Glazing Vision’s rooflights have been instrumental in helping young Dutch architect Tim de Graag achieve an outstanding showcase of how to maximise light to enhance space with the renovation of a 3-metre-wide house in Zierikzee.
This narrow, 18th century house in the South West of Holland had been in decay since the 70s when it lost its historical exterior and had lain empty for several years. Essentially reduced to just a shell by the time the owner purchased it in 2015, the property, like similar houses in the area, presented a number of challenges to overcome before it could become a modern and workable home – long dark corridors, poor privacy caused by the ground floor windows facing the street, and, critically, a lamentable lack of daylight throughout the house.
De Graag’s dynamic concept for creating a spacious, light and calm interior in what became known as House 20×3 required a fundamental re-shaping of the property’s floor plan and the introduction of a central axis to maximise the amount of natural daylight. The resulting four floors, connected by an elegant oak T-shaped staircase, provide modern yet relaxed studio living. The living room was moved to the first floor in order to benefit from the vista over the historical harbor and the bijou kitchen moved to the lowest floor, where a glass door provided much needed light as well as access to the small garden. The master and guest bedrooms are located above the kitchen.
It is the sightline at the heart of the property that is pivotal to the harmonious interaction of the various rooms of the house, and most importantly for bringing light into them. A Flushglaze Fixed rooflight and VisionVent hinged rooflight were both supplied by Glazing Vision and precision engineered to bespoke sizes for House 20×3; these were strategically placed above the sightline.
As reported in the NARM Technical Document NTD 12 2015, an effective and optimised layout of rooflights is essential to allowing light into the home but also to determine the type and amount of light that actually enters the home – this could be direct, diffused or reflected light. Bringing daylight into buildings is connected to a number of benefits for humans: vision, orientation, productivity, alertness and ultimately health.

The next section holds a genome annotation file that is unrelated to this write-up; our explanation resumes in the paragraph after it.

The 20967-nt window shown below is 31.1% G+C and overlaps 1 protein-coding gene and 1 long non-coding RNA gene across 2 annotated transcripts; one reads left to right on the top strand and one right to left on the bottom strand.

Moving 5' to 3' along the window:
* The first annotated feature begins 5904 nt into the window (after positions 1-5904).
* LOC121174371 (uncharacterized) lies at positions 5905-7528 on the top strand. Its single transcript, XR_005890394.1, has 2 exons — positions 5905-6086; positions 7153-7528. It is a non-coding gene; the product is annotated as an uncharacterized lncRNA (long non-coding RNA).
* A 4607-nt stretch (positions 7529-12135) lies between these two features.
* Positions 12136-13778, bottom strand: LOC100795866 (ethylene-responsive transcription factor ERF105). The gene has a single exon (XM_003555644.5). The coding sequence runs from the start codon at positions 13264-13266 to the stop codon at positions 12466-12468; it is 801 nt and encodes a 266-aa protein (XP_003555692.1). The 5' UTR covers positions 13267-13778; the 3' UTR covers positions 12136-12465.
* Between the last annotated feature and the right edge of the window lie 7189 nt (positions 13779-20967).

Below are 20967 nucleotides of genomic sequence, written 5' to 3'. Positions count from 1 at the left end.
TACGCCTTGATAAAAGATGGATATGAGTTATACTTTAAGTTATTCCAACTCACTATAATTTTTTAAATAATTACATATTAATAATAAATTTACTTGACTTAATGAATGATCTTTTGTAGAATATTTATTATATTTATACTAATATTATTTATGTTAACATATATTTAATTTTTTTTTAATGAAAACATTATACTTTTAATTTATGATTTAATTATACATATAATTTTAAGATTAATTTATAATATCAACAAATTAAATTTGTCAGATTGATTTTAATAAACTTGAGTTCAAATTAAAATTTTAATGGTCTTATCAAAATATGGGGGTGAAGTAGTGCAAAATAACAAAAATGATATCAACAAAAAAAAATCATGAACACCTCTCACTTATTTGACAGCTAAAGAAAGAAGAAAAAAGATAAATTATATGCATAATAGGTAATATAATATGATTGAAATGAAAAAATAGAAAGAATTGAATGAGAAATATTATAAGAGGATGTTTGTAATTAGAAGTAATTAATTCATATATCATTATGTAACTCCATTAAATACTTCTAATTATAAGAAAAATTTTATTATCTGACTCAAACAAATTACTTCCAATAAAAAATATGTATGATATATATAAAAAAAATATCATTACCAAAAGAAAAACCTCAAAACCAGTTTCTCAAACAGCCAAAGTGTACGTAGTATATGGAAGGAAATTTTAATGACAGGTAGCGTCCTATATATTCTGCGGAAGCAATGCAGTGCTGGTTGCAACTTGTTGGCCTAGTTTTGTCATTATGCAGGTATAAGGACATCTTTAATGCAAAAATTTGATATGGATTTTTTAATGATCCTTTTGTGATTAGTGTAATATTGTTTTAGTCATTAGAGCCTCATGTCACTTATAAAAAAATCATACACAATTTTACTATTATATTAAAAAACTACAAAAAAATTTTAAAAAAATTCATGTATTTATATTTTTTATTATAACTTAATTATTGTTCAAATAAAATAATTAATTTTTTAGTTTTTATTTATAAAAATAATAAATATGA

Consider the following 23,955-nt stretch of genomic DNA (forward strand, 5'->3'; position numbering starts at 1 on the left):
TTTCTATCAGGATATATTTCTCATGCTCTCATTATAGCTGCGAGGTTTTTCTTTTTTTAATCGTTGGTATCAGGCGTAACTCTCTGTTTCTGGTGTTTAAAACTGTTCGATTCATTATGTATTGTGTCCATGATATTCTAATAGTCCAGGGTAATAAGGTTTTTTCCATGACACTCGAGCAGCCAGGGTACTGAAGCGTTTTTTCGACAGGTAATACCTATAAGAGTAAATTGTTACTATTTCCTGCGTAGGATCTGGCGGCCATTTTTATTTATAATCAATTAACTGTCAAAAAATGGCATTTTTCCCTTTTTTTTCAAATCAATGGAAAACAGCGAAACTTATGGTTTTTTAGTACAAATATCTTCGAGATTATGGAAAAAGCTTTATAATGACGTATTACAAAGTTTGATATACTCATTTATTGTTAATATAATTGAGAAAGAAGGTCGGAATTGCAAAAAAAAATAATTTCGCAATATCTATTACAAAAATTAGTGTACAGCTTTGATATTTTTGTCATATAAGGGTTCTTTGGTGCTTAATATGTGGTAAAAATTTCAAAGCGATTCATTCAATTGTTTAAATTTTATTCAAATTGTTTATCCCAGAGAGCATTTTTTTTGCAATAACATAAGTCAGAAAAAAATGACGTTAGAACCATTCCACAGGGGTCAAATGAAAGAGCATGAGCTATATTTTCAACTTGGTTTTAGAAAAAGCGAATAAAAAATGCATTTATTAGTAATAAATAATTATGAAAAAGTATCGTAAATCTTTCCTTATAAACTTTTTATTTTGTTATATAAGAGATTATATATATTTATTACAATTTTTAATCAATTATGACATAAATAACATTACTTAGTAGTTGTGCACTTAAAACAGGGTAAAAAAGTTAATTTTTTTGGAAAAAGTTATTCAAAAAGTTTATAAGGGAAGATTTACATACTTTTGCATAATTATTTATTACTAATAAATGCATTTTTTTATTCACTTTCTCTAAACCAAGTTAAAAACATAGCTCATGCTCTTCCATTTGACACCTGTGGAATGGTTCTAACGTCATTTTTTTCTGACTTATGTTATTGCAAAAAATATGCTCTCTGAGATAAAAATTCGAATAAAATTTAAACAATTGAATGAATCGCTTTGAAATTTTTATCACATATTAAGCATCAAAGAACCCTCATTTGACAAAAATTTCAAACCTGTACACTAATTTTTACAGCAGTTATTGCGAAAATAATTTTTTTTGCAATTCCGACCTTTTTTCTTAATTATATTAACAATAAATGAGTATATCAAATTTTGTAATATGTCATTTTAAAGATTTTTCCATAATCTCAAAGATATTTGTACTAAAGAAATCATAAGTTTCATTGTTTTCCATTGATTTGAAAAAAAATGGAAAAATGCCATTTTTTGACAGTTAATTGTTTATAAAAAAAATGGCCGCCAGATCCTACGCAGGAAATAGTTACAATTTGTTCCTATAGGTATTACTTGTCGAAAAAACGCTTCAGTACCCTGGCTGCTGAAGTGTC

Providing daylight solely through conventional windows in this narrow and deep property at Zierikzee would have had serious limitations, with some areas remaining in shadow as the daylight intensity varies dramatically. De Graag, in specifying these Glazing Vision rooflights, with their lack of visible internal framework and the glazing pointing directly at the light source, ensured that light falling into the core of the house was maximised and the modern aesthetics of the property were not compromised.
The VisionVent hinged rooflight also offered additional benefits to De Graag – it minimises the impact from the heat of the summer, and provides much needed ventilation in this split-level house.
De Graag has successfully transformed what was a “dark corridor ” into a beautiful, spacious modern home, flooded with light and in harmony with its surroundings. His sophisticated daylight concept won over the jury who appreciated the clever routing, the sightline all the way through the building and the position, size and proportion of the rooflights.
To find out more about design considerations for your project, please call Glazing Vision’s technical department on 01379 353 741 or request a CPD.